July 16, 1911 – Virginia Katherine McMath:
“After all, it’s not as if we were Abbott and Costello. We did have careers apart from each other.”
Ginger Rogers was a very versatile dancer/singer/actor of the stage and screen. She worked in dramas, musicals and comedies with equal ease. Rogers won an Academy Award for playing a girl from the wrong side of the tracks in Kitty Foyle (1940), subtitled The Natural History Of A Woman. The dress she wore in the film became a popular style, known as a “Kitty Foyle” dress.
Wholesome yet seductive, blunt yet vulnerable, Rogers was one of Hollywood’s biggest stars of the 1930s and 1940s. If her range was not as great as her good friend Bette Davis, her appeal and glamour were more down-to-earth than other female stars of the era and easier for fans to identify with. She would still be remembered with affection now even if she had never danced with Fred Astaire. But, because she did, she will forever have a special place in film history, a place that elevates her above many other performers of the period just as popular and possibly more talented. Astaire and Rogers are quite simply the most loved dance duo of all time.
She was married five times and had no children. Rogers was most assuredly not gay, plus she was a very conservative Republican, a proud member of the Daughters Of The American Revolution (but then, so am I), a Christian Scientist, and a vocal supporter of the Hollywood Blacklist. But, she was a sublime performer. I can’t bring myself to dislike her just because of her politics.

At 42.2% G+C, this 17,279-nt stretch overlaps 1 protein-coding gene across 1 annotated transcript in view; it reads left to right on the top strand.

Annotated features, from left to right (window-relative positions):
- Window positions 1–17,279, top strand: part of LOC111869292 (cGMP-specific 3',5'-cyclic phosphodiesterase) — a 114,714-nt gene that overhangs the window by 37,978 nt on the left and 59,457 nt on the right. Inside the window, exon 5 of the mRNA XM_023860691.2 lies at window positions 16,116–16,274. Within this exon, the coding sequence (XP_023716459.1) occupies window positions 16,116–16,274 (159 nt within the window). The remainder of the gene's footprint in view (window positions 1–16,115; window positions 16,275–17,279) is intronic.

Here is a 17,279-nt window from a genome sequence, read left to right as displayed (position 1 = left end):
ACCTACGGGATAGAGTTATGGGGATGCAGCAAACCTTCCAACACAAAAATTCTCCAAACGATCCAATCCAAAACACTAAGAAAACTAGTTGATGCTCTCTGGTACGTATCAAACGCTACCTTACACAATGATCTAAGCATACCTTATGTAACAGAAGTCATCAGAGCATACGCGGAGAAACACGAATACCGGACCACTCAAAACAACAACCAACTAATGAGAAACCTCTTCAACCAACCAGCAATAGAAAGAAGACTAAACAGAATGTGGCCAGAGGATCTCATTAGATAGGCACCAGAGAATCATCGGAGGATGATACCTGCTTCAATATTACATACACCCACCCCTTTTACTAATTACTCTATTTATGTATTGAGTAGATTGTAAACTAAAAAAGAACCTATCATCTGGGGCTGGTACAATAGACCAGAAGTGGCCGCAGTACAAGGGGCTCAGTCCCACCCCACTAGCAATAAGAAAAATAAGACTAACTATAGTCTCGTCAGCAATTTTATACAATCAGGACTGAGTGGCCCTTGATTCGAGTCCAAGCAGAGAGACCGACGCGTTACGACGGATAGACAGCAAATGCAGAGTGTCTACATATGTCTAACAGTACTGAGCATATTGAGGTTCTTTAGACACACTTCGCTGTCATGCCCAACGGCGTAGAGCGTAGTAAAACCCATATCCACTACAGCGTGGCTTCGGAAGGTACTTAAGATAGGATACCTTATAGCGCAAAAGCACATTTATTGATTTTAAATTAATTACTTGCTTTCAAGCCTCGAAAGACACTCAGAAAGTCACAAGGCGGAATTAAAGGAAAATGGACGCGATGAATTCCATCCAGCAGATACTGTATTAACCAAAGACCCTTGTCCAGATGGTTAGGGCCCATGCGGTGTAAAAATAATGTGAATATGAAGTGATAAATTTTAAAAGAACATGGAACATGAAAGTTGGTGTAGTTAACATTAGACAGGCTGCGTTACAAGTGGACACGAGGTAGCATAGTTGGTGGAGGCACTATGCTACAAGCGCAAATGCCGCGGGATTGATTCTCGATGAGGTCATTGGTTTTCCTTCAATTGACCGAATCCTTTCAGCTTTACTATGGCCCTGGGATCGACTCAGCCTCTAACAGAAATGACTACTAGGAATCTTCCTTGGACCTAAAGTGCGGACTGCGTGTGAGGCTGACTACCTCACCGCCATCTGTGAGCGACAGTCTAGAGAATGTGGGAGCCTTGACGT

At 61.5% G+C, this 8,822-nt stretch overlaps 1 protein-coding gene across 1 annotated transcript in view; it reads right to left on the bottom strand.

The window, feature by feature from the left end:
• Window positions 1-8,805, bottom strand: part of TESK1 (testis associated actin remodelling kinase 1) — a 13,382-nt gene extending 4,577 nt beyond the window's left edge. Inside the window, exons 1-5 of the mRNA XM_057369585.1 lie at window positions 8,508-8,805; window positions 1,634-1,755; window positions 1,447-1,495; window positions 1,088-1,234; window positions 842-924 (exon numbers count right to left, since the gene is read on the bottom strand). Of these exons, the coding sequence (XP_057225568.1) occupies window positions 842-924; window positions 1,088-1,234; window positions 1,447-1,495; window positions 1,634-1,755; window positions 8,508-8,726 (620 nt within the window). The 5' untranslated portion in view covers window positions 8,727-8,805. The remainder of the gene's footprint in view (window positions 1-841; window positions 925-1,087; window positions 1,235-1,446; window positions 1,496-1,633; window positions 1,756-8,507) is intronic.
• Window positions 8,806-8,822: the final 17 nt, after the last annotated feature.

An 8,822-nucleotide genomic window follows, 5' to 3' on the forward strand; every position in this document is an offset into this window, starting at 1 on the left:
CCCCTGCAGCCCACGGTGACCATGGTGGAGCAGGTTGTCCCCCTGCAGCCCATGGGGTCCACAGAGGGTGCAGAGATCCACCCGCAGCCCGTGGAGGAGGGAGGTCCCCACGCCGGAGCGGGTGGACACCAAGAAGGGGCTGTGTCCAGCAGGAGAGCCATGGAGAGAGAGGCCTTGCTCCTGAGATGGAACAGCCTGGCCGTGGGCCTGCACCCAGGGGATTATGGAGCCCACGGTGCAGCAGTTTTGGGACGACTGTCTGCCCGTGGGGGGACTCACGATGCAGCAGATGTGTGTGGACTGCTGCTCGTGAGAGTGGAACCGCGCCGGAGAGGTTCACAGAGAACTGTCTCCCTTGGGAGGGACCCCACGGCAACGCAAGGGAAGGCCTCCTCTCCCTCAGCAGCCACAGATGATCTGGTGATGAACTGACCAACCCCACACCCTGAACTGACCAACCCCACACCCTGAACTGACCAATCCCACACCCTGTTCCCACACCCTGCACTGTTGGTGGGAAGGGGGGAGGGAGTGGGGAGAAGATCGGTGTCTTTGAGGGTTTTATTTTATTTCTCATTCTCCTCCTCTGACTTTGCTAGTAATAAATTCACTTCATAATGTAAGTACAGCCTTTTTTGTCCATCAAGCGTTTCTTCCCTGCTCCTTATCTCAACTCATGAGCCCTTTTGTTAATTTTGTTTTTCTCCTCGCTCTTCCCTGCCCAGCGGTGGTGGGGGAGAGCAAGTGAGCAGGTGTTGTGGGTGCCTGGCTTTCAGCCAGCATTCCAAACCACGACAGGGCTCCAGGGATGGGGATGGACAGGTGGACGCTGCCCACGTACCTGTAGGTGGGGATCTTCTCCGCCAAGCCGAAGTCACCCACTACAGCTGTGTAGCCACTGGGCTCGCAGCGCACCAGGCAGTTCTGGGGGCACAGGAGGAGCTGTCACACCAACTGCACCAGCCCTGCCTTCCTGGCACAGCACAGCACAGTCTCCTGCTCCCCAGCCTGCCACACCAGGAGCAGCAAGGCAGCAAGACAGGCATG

Rogers’s political views earned her more adverse criticism than any other aspect of her life. Like her mother, Lela, firmly right-wing, she campaigned for Richard Nixon when he ran for Governor of California in 1962, and during the McCarthy hearings her mother testified that Rogers loathed making Tender Comrade (1944) about four war wives who set up house together, alleging that Ginger had insisted that the line “Share and share alike, that’s democracy” be given to another actor. The director Joseph Losey, himself blacklisted, declared:
“Ginger Rogers was one of the worst, red-baiting, terrifying reactionaries in Hollywood.”
Her supporters argued that she merely followed her mother’s lead and, according to one RKO employee:
“I doubt that she could have told you the difference between the Republican and Democratic parties.”
I am not alone, but I find the film, Swing Time (1936) with Rogers and Fred Astaire, to be a nearly perfect work of art. The RKO musical, directed by George Stevens, with dances by Hermes Pan and songs from Jerome Kern and yesterday’s #BornThisDay girl, Dorothy Fields, is simply sublime. I have seen this film at least 10 times on television, and once on the big screen. The last time was just a week ago. The Husband remarked that Roger’s Never Gonna Dance dress by Bernard Newman was one of the stars of the movie.
A bit of research and I found that the dress is silk georgette, with two layers of fabric, forming a pair of big circles. The material was cut on the bias. The dress was constructed in 22 panels with French seams; every other seam held hand-applied sequins. It had an under-structure similar to a 1920’s bathing suit, with those short-short style legs. It also had weights in the hem that were the size of fifty cent pieces, made of something similar to a clear plastic. Swing Time is, of course, in black and white, but the dress is a shade of light pink. Newman surprised Rogers by producing it in her favorite color and she wrote in her memoir that she was greatly pleased by it. The RKO costume department took 85 hours to make the dress. It still exists, but is in a private collection, and not mine.
Rogers was just 22-years-old when she was cast in the hit film Flying Down To Rio (1933) with Astaire. She had been mostly cast as wise-cracking chorines in the manner of Joan Blondell when Dorothy Jordan, scheduled to play a small featured role in Flying Down to Rio, married the studio boss Merian C. Cooper instead. Rogers was rushed into the film three days into shooting and found herself playing opposite Astaire.